Figure 5. The shifted copy is superimposed onto the original.
Figure 6. The resulted pattern is extended according to its inherent periodicity.
Figure 7. Of the just obtained result (Figure 6) a copy is made, and shifted horizontally according to the arrow over half the length of a side of a unit cell.
The pattern obtained in Figure 8 is still periodic. So we still have to eliminate the simple translations (Recall that simple translations are just translations, they are not associated with a glide line or screw axis). In our result we see black figures being repeated all over. Well, when we isolate one such figure together with its corresponding background, we have obtained the Complex Motif of the P4gm pattern (and because only its point symmetry matters it represents the Complex Motif of e v e r y motif pattern according to P4gm). Indeed our result is the Complex Motif : Because the symmetry of the Crystal Class has already been reached, namely 4mm, we do not have to consider the diagonal glide lines.
The next Figure, finally, gives the Complex Motif.
It is instructive to again derive the Complex Motif from a pattern with different motifs but still belonging to the same Plane Group P4gm. It is a two-dimensional pattern of maple leaves, that was considered earlier, namely in Part One and Part Two of the present series of documents. See next Figure.
The periodicity of this pattern is based on the Square Net :
The configuration of the glide lines in this maple leaf pattern (and of other symmetry elements) is of course the same as was indicated above : Figure 2.
The result of the superposition is shown in the next Figure.
We see that this result is the same as the one that was obtained earlier, in Part Two (Figure 27 there) of the present series of documents. There we concentrated on the immediate surroundings of one lattice node only.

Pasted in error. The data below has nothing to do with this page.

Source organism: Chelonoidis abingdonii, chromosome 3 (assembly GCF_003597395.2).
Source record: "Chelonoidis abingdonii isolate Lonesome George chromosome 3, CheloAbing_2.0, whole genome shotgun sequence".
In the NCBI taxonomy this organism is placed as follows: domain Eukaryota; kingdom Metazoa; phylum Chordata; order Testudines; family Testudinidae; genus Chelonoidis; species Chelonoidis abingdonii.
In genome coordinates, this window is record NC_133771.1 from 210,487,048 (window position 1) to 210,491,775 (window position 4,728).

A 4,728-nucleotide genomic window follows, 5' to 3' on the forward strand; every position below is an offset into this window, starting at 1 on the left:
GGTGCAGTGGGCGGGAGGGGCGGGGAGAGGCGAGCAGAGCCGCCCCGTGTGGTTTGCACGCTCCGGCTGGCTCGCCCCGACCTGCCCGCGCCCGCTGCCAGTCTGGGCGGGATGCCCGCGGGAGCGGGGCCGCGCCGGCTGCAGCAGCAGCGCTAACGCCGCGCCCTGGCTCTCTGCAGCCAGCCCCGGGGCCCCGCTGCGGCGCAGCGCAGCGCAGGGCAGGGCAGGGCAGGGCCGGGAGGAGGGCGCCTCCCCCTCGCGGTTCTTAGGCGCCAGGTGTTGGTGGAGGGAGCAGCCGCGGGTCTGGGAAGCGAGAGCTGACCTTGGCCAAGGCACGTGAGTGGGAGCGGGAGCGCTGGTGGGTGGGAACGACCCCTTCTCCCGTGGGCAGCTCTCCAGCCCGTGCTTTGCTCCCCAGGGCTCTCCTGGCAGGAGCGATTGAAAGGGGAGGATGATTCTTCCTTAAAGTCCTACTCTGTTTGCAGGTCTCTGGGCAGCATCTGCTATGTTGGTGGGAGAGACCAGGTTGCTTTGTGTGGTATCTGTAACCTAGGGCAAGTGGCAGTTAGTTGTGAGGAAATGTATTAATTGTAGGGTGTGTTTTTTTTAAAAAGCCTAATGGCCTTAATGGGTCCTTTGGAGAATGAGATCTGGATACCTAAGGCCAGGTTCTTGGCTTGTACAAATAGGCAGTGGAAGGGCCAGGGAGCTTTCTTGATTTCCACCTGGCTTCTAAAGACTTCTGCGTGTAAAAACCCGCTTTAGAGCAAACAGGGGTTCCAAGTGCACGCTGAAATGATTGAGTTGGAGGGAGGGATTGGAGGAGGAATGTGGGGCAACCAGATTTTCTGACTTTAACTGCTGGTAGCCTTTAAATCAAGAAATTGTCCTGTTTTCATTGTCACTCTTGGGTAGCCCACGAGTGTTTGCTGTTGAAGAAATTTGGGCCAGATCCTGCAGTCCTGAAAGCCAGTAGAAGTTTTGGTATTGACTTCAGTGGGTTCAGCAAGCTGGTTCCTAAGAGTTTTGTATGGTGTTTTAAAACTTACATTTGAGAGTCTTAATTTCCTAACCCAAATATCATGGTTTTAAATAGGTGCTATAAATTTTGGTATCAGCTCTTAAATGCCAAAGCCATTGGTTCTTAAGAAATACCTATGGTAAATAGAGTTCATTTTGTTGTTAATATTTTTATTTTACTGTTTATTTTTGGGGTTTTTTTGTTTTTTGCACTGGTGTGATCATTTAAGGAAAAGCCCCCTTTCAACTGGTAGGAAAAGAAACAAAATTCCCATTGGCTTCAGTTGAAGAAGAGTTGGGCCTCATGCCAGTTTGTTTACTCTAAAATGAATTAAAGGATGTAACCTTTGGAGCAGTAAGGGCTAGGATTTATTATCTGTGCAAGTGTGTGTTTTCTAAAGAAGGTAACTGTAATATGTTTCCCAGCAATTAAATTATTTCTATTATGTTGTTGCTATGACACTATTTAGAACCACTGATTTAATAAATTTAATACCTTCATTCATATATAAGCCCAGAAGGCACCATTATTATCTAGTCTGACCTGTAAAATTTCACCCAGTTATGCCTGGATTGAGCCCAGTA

With the obtained result we now do the same (copy-shift-superimpose) with respect to the horizontal glide translations :
In Figure 18 it is evident that a copy-diagonal-shift-superimpose operation (in which the diagonal shift has the same length as half a unit cell side) will not change the pattern any further, because the shifted copy will coincide with the original.
It is instructive to compare the result of Figure 18 with a result obtained earlier in Part Two (Figure 31a there) of the present series of documents :
Figure 18a. Result of the explicit elimination of the glide translations of the pattern of Figure 11 (maple leaf pattern, according to P4gm) by sucessively undoing the diagonal, vertical and horizontal glide translations and then superimposing the results, while concentrating on the immediate surroundings of one lattice node only.
We see that the two results are identical, not only with respect to the symmetry (4mm), but also with respect to the shape of the resulting motif. As is evident from Figure 18, we already have reached the 4mm symmetry : Motifs with 4mm symmetry are repeated. When we isolate such a motif plus its corresponding background, i.e. if we eliminate all simple translations, we end up with the Complex Motif.